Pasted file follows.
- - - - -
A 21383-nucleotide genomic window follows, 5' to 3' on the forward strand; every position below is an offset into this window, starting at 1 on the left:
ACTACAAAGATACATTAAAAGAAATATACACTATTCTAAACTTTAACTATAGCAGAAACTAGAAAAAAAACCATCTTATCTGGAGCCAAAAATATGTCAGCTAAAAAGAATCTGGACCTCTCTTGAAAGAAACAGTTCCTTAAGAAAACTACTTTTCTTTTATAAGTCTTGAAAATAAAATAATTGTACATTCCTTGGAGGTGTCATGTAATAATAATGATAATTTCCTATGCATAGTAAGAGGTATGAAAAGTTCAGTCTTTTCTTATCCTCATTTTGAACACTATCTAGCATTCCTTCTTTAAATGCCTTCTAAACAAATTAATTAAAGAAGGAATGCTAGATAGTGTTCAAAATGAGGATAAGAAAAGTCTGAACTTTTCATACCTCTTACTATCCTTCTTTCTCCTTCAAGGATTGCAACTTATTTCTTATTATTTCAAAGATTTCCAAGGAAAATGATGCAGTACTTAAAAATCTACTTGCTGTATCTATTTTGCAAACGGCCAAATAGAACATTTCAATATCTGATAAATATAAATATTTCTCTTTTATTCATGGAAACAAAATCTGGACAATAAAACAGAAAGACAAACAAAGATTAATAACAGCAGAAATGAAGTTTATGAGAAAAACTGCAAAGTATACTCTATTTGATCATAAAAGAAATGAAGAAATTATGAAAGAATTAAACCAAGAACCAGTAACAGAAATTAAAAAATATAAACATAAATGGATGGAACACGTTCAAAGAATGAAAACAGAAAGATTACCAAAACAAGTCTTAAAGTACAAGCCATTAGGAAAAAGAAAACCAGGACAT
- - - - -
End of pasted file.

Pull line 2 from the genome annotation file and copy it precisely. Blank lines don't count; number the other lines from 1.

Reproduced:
ACTACAAAGATACATTAAAAGAAATATACACTATTCTAAACTTTAACTATAGCAGAAACTAGAAAAAAAACCATCTTATCTGGAGCCAAAAATATGTCAGCTAAAAAGAATCTGGACCTCTCTTGAAAGAAACAGTTCCTTAAGAAAACTACTTTTCTTTTATAAGTCTTGAAAATAAAATAATTGTACATTCCTTGGAGGTGTCATGTAATAATAATGATAATTTCCTATGCATAGTAAGAGGTATGAAAAGTTCAGTCTTTTCTTATCCTCATTTTGAACACTATCTAGCATTCCTTCTTTAAATGCCTTCTAAACAAATTAATTAAAGAAGGAATGCTAGATAGTGTTCAAAATGAGGATAAGAAAAGTCTGAACTTTTCATACCTCTTACTATCCTTCTTTCTCCTTCAAGGATTGCAACTTATTTCTTATTATTTCAAAGATTTCCAAGGAAAATGATGCAGTACTTAAAAATCTACTTGCTGTATCTATTTTGCAAACGGCCAAATAGAACATTTCAATATCTGATAAATATAAATATTTCTCTTTTATTCATGGAAACAAAATCTGGACAATAAAACAGAAAGACAAACAAAGATTAATAACAGCAGAAATGAAGTTTATGAGAAAAACTGCAAAGTATACTCTATTTGATCATAAAAGAAATGAAGAAATTATGAAAGAATTAAACCAAGAACCAGTAACAGAAATTAAAAAATATAAACATAAATGGATGGAACACGTTCAAAGAATGAAAACAGAAAGATTACCAAAACAAGTCTTAAAGTACAAGCCATTAGGAAAAAGAAAACCAGGACAT